Did you know Rabbit Awareness Week, from the 17th to 25th June?
Every year in the summer The RSPCA, PDSA, Blue Cross and the Rabbit Welfare Association and Fund, amongst others, join together to promote rabbit health and wellbeing. With rabbits being the fourth most popular pet in the UK, that’s a lot of pets benefitting from increased awareness of their special living and health requirements! For more information visit: http://www.rabbitawarenessweek.co.uk/
We are bringing you great tips this week to help you care for your rabbit:
Tuesday’s Tip Did you know that rabbits are very social animals? In the wild they live in large groups and need the company of other rabbits to thrive. If your rabbit lives alone, and you can’t spend most of your time with him or her, please consider getting a companion. As demonstrated on the recent TV series ‘Trust Me, I’m A Vet’, rabbits living together show much less signs of stress and are much more active than rabbits living alone.
It can be complicated introducing new rabbits to each other, but we think it’s worth it! We are happy to give advice how to go about it. Give the practice a call today on 0141 889 3010.
Wednesday’s Wisdom Today’s nugget of rabbit information is about healthcare of your pet. One thing to remember is that rabbits are prey species and so will hide signs that they are having problems. Usually, by the time they look sick, they are very ill indeed. Frequent health and weight checks with your vet can help pick up problems as they occur and before they become untreatable.
The most common problems we see in rabbits are obesity, dental problems and flystrike. The first two we will touch more on in Friday’s discussion and are related to diet.
Flystrike is something we see in rabbits where either they are too fat or too painful to get round to clean their back ends, or if they are sitting in damp, dirty areas of their hutches and runs. The skin gets broken and infected, and flies are attracted to the smell and lay eggs. These hatch into maggots which rapidly burrow their way down and effectively eat the rabbit alive. It is important to check rabbits daily by picking them up and checking underneath and around their tails. Rabbits who are overweight or who have mobility problems such as arthritis will need checked more frequently than this.
Other conditions we see often in rabbits are respiratory infections and arthritis. Both are treatable and improve quality of life for your pets. If you would like to find out more about your rabbit’s health, phone us on 0141 889 3010 to book an appointment. Thursday’s Two Cents Rabbits range over a large area (up to the size of 30 tennis courts!) to forage for food. They also have large tunnels and burrows to hide, rest and sleep in. So you can see how keeping your rabbit in a small hutch can result in stress and an unhappy bunny if they are unable to express their natural behaviours.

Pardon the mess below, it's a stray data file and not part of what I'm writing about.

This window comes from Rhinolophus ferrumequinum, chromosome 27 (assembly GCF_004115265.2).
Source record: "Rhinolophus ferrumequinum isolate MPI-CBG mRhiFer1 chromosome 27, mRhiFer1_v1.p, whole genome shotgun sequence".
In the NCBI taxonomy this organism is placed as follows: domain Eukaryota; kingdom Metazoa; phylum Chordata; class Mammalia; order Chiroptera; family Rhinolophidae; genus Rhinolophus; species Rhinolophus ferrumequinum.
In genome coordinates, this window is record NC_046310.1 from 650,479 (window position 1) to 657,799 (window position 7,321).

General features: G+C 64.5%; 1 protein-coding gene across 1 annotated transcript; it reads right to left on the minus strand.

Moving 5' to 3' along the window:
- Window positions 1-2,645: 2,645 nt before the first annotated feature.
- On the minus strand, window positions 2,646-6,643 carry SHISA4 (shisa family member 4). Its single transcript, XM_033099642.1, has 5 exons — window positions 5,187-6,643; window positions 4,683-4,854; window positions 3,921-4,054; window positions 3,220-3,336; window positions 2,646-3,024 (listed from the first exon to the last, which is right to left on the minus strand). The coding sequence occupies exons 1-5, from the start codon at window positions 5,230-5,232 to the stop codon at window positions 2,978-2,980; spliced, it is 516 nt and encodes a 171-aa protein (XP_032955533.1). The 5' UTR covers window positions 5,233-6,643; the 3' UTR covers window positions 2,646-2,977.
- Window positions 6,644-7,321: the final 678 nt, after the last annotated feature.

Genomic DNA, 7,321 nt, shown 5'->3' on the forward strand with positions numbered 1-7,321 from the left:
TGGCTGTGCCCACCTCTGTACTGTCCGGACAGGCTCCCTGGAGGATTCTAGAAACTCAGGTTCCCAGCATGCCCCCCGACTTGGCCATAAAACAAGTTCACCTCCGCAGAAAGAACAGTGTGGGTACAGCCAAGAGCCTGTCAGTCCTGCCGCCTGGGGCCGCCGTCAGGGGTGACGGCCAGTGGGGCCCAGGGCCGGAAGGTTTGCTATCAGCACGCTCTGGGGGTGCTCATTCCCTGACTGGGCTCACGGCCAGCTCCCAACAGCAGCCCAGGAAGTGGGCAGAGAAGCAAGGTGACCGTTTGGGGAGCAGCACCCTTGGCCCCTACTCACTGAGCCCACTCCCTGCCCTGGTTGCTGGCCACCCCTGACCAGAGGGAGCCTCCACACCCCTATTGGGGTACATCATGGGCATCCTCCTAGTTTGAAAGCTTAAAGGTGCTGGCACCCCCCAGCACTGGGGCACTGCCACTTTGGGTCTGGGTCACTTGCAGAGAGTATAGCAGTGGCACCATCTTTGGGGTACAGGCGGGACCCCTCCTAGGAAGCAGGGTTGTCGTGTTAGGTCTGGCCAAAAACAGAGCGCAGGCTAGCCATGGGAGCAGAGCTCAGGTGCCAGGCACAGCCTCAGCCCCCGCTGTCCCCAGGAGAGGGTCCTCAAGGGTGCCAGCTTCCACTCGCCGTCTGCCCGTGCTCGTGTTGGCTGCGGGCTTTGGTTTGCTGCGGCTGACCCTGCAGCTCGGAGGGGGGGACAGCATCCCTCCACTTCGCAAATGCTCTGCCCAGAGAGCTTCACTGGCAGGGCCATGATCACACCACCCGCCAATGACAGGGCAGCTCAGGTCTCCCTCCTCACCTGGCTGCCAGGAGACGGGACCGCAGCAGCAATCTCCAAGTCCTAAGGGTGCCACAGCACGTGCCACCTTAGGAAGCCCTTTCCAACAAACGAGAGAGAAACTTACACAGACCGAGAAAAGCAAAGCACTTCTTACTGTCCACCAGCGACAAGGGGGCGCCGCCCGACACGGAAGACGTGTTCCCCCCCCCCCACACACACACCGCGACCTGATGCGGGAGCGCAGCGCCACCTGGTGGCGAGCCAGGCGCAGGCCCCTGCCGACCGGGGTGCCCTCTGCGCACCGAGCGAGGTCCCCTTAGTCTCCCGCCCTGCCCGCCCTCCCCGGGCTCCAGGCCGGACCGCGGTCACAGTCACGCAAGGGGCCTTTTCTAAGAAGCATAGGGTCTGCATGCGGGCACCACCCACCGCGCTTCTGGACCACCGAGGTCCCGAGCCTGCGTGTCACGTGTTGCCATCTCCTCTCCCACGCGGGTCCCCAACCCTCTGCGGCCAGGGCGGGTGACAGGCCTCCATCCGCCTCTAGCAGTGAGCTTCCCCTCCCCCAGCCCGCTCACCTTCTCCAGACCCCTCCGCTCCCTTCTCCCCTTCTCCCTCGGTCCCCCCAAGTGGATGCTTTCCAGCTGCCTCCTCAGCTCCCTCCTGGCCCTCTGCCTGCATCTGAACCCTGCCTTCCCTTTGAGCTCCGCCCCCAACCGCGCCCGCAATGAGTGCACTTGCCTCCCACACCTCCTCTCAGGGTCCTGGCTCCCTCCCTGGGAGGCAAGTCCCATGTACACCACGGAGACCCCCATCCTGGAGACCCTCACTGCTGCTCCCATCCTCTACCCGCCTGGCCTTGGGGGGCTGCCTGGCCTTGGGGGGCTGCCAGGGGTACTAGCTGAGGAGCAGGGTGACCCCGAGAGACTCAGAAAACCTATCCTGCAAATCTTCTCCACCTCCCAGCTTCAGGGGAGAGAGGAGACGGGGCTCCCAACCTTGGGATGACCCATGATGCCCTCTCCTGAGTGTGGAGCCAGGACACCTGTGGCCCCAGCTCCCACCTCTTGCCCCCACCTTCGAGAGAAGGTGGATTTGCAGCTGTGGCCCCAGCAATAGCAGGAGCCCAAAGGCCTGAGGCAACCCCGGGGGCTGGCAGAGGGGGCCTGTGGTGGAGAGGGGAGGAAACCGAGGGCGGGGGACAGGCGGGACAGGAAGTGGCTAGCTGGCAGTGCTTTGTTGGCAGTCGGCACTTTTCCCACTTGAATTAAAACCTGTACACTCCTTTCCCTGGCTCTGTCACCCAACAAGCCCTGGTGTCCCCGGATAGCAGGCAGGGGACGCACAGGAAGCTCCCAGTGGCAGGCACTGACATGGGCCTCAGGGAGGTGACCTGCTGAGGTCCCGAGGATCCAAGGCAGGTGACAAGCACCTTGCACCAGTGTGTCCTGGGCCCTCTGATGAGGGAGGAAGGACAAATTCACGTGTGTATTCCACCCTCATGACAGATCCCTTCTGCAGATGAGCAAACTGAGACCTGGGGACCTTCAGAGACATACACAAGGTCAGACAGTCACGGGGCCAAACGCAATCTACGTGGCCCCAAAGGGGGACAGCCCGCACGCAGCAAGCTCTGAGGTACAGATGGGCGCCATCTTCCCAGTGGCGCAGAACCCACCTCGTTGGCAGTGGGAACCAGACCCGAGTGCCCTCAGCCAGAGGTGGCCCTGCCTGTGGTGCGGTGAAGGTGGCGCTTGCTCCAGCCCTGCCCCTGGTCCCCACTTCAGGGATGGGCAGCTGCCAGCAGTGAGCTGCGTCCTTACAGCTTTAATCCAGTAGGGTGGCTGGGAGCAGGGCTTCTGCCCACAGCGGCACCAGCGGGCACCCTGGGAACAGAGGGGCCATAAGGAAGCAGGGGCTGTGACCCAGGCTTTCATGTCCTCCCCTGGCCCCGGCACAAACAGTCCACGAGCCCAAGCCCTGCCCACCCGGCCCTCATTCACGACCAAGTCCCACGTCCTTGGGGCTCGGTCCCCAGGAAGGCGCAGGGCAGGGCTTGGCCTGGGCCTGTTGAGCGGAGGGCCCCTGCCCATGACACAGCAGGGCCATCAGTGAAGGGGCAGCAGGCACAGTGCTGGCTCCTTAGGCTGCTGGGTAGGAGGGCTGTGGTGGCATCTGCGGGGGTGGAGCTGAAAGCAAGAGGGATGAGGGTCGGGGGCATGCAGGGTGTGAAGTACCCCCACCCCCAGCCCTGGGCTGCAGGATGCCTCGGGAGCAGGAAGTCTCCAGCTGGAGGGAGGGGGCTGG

An ideal hutch should have a separate sleeping area for each rabbit plus a large area to enable them to sleep together if they wish. Your rabbit should be able to make three to four hops in a straight line, stand up on its back legs without touching the roof, and be able to rest fully stretched out. There should be a large outdoor area to enable them to play, run about, and jump in. Adding toys or furniture for the rabbits to investigate and play with can reduce boredom and improve the quality of life of your pets. Plastic tunnels and things to sit up on often go down well, and there should be several things to hide under.
Friday’s Lowdown Today’s discussion is about diet. The most common problems we see in pet rabbits are bad teeth and obesity. Both are a result of poor diet and are easily prevented!
Rabbit have evolved to eat very abrasive material (mainly grasses) and as such, their teeth will continue to grow throughout their lives. When they don’t get enough abrasive food to eat, their teeth tend to overgrow. Mild changes are treatable, but in moderate to severe cases, once the teeth are out of shape they will never be normal. These rabbits require regular dental checkups and often need frequent dental treatment under anaesthetic. Prevention is so much better (and cheaper) than cure, so make sure your rabbit is eating the proper food.
Rabbits should be eating a portion of hay as big as their body every day. If it is good quality hay, they don’t need anything else to eat, but you can supplement their daily ration with SMALL amounts of leafy green vegetables, for example kale, carrot tops or broccoli, or go and pick them some dandelion leaves from outside (but do be careful that they haven’t been sprayed with weedkiller). If your rabbit isn’t that keen on hay, try getting a different variety of hay e.g. western timothy. Some rabbits also prefer eating it if it is kept off the ground (for example in a manger or hay net) – you don’t like eating food off the floor and neither do they! You can also feed pelleted grass/hay, but avoid feeding muesli-type diets: the rabbits tend to pick out the tastier (read: higher calorie!) bits and leave the rest, risking obesity if that is all they get. The muesli based diets are higher in calories and rabbits will eat less hay as a result, leading to tooth problems again. As a rule of thumb, if the rabbit takes more than ten minutes to eat what’s in the bottom of their bowl, it’s too much. Over 90% of what they eat should be hay or fresh grass.
Last but not least, rabbits should have fresh water freely available. Some rabbits prefer bowls, other prefer drinker bottles – try both and find out which your rabbit prefers!
To book an appointment please get in touch with the team: 0141 889 3010 | email@example.com 52 Love Street | Paisley | PA3 2DY